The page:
Updated : 2017.12.7 Thu 22:45
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Robot artwork “Grandma’s Cart”spreads the warmth of humanity
2017년 12월 07일 (목) 11:10:26 Lee Young-in younginlee@ewhain.net
   
On a snowy day, people stopped by to hold the cold hands of the grandma and gave her warm-hearted smiles. Photo provided by Lee Sung-hyung.

An old woman with a bent back makes her way slowly across the street, carrying a heavy cart filled with cardboard boxes. Although her head was wrapped tightly with a scarf, and she wore her working gloves, her clothing did little to keep the cold away. The dynamic energy of the young hustling past her created a great comparison. Some were looking at her with concern, and some came to hold her cold rusty hands.
The old woman however, is not a real human, but a robot made by Lee Sung-hyung. Lee has been an entertainer for 15 years and is more well-known as MarineBOY. Growing up in Namdo Island hemmed on all sides by a vast ocean, he enjoyed dismantling machines since he was a kid, which led him to dream of inventing something that could change the world. He enrolled at the university as a Mechanical Engineering major, but soon dropped out and came to Seoul to become an entertainer as he enjoyed making people laugh.
However, he did not put away his love of inventing. He made his own tools for his circus performances, such as a mini car he rides, and a mini rocket that flies up 100 meters. After he attended a workshop about puppet shows, Lee made his own small show and was fascinated of how a lifeless doll could bring so much life and emotions to people.
“While I was contemplating on my next project, I discovered an old cart piled with cardboard boxes by the road,” Lee said. “What was the moment I decided to work on a life-sized robot that resembled an elderly  collecting waste papers and boxes to show people how the old refuse collector is also a human being.”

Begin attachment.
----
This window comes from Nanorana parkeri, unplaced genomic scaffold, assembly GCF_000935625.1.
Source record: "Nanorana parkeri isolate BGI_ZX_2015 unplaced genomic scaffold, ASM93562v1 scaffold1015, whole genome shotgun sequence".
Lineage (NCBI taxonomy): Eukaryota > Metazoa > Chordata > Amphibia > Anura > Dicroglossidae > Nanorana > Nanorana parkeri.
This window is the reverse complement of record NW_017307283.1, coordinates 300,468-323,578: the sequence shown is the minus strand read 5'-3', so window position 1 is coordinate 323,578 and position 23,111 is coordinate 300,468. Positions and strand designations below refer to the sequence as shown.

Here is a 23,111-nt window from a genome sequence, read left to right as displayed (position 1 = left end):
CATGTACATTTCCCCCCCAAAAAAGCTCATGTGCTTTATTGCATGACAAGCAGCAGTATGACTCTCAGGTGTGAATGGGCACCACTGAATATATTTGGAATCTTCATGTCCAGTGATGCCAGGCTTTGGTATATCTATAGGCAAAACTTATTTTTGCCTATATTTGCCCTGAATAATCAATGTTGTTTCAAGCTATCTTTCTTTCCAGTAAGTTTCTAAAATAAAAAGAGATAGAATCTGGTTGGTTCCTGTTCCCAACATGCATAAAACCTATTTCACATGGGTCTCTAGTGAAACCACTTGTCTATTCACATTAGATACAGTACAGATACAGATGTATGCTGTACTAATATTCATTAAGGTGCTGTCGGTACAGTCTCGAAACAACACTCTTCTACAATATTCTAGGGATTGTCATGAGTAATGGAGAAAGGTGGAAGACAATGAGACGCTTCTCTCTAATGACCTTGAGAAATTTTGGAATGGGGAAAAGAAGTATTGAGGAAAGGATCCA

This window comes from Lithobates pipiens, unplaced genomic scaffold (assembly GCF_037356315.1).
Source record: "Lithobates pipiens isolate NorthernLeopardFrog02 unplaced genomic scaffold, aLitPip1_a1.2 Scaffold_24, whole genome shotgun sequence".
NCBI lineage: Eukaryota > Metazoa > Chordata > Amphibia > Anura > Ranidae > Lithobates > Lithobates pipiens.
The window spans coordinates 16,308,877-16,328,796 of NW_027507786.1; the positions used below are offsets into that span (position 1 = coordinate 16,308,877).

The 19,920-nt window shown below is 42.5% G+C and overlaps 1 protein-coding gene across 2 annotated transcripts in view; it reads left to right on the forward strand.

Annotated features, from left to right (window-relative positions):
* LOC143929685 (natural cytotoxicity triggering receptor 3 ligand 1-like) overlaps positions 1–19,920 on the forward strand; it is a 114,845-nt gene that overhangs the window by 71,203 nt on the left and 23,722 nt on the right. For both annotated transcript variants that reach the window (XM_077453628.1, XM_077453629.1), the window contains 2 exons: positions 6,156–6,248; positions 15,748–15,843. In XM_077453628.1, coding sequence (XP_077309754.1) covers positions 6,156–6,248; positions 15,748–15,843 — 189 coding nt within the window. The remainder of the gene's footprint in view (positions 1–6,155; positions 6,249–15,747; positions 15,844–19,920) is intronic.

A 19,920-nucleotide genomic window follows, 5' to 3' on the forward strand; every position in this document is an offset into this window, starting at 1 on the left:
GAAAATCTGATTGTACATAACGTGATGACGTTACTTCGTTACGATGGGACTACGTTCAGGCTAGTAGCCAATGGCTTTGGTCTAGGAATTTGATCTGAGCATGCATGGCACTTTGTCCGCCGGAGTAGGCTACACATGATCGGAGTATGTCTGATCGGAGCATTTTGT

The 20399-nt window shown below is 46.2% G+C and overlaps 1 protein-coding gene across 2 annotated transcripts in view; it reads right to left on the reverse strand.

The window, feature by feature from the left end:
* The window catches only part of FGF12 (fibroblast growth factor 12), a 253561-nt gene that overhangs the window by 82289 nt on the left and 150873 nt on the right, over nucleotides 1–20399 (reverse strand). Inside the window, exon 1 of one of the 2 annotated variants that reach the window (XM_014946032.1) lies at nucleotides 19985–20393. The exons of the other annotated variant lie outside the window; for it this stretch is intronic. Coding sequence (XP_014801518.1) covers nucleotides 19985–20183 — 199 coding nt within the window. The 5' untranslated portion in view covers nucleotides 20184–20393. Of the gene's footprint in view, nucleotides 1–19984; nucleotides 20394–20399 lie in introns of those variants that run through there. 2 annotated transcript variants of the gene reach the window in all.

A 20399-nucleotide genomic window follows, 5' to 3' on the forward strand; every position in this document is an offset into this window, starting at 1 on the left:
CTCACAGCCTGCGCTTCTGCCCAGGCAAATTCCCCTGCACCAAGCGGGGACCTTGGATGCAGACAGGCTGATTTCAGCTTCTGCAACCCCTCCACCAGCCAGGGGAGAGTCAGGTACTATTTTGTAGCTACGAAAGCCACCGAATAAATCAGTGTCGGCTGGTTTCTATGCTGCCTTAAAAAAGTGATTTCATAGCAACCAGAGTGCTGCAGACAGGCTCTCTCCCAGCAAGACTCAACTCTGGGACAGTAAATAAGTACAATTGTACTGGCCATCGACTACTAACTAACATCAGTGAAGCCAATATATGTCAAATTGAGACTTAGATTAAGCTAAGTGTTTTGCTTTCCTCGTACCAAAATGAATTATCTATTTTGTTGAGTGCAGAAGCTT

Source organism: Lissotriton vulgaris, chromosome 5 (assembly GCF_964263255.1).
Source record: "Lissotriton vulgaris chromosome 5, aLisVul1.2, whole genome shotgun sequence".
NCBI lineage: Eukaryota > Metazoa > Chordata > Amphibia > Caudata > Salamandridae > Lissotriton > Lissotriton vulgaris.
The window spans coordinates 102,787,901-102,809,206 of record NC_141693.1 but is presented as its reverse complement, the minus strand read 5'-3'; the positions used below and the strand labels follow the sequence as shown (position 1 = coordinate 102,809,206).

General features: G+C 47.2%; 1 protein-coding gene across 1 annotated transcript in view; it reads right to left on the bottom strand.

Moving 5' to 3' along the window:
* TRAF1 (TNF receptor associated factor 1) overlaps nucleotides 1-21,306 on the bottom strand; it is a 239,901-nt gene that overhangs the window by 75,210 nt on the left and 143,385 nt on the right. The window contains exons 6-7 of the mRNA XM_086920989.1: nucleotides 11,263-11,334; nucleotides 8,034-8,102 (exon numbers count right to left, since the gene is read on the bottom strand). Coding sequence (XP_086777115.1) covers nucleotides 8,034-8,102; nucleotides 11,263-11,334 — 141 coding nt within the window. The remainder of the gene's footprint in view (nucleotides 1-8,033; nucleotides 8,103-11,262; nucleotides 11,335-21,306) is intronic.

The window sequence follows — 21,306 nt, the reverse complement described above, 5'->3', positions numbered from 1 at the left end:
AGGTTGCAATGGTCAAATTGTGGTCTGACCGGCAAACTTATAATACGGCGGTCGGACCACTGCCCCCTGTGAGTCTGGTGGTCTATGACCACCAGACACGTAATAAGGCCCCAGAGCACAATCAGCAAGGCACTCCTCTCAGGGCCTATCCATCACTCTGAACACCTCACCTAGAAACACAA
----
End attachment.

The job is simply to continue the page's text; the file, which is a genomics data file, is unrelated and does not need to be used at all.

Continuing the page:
The process of making a robot was quite a challenge for Lee as making the robot walk smooth like a human required a lot of work. He studied various kinetic artist’s work in the process of creating the most natural human walk. Intriguingly, he altered the ratios of a horse’s movement to replicate the walk of a person. After putting a mask of an old grandmother and some clothes on his creation last November, Lee showcased his work Grandma’s Cart to the world.
Snow paved the sidewalk, the first day Grandma’s Cart roamed the streets. Passerby were all huddled in their thick coats, trying to stay warm. With cameras built into the robot, Lee was able to watch people’s reactions.
“One of the reactions from people that I specifically remember was when one middle aged woman came to the grandma and gave her a warm hug with tears in her eyes,” Lee said. “The friend next to the woman also began to cry, and it was a special moment for me, when I could feel the warmth of humanity. As I had expected people to hold hands of the robot, I installed a hot wire to give in response to the warmth that the people were giving.”
The Grandma’s Cart has been officially invited by the Seoul Street Arts Festival 2017 this October. For 50 minutes, the Grandma’s Cart walked around Cheonggyecheon-ro and Mugyo-ro, capturing people’s warm hearts.
Some people do not know whether the grandma is in fact a robot, but Lee says that is secondary. Rather, the importance lies in how the viewers themselves feel through Grandma’s Cart. Lee believes the project is one way of communicating with various people, and a tool to allow people to spread the spirit of kindness and mutual support.
“There’s a quote who I always keep in mind: I will be an entertainer that carries the world’s happiness and sadness,” Lee said. “I want to perform and interact with my audience even when I become an old man. By that time, I might have created something different like the Grandma’s Cart. I just wish I can spread happiness to the world!”
                                       

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